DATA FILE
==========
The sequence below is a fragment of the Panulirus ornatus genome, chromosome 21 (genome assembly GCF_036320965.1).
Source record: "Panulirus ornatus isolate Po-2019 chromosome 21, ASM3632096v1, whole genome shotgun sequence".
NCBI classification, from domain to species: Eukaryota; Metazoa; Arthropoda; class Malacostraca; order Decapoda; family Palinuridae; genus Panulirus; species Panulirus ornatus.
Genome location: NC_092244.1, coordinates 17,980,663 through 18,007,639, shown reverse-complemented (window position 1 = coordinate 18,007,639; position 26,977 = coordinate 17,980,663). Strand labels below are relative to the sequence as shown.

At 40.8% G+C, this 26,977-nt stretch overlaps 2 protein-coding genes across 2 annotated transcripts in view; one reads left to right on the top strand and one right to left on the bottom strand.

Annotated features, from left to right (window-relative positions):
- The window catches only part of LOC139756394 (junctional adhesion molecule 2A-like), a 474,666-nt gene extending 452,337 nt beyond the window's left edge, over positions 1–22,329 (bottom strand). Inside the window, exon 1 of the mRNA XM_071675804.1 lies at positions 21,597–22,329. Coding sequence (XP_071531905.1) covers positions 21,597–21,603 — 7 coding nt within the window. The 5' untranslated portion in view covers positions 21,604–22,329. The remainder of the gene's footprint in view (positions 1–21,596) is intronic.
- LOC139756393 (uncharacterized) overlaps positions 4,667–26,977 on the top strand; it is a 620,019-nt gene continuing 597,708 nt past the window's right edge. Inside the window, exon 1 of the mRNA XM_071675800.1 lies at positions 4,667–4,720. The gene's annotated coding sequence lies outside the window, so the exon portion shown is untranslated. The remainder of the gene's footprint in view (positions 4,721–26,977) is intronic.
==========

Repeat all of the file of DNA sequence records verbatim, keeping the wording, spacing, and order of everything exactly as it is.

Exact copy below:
The sequence below is a fragment of the Panulirus ornatus genome, chromosome 21 (genome assembly GCF_036320965.1).
Source record: "Panulirus ornatus isolate Po-2019 chromosome 21, ASM3632096v1, whole genome shotgun sequence".
NCBI classification, from domain to species: Eukaryota; Metazoa; Arthropoda; class Malacostraca; order Decapoda; family Palinuridae; genus Panulirus; species Panulirus ornatus.
Genome location: NC_092244.1, coordinates 17,980,663 through 18,007,639, shown reverse-complemented (window position 1 = coordinate 18,007,639; position 26,977 = coordinate 17,980,663). Strand labels below are relative to the sequence as shown.

At 40.8% G+C, this 26,977-nt stretch overlaps 2 protein-coding genes across 2 annotated transcripts in view; one reads left to right on the top strand and one right to left on the bottom strand.

Annotated features, from left to right (window-relative positions):
- The window catches only part of LOC139756394 (junctional adhesion molecule 2A-like), a 474,666-nt gene extending 452,337 nt beyond the window's left edge, over positions 1–22,329 (bottom strand). Inside the window, exon 1 of the mRNA XM_071675804.1 lies at positions 21,597–22,329. Coding sequence (XP_071531905.1) covers positions 21,597–21,603 — 7 coding nt within the window. The 5' untranslated portion in view covers positions 21,604–22,329. The remainder of the gene's footprint in view (positions 1–21,596) is intronic.
- LOC139756393 (uncharacterized) overlaps positions 4,667–26,977 on the top strand; it is a 620,019-nt gene continuing 597,708 nt past the window's right edge. Inside the window, exon 1 of the mRNA XM_071675800.1 lies at positions 4,667–4,720. The gene's annotated coding sequence lies outside the window, so the exon portion shown is untranslated. The remainder of the gene's footprint in view (positions 4,721–26,977) is intronic.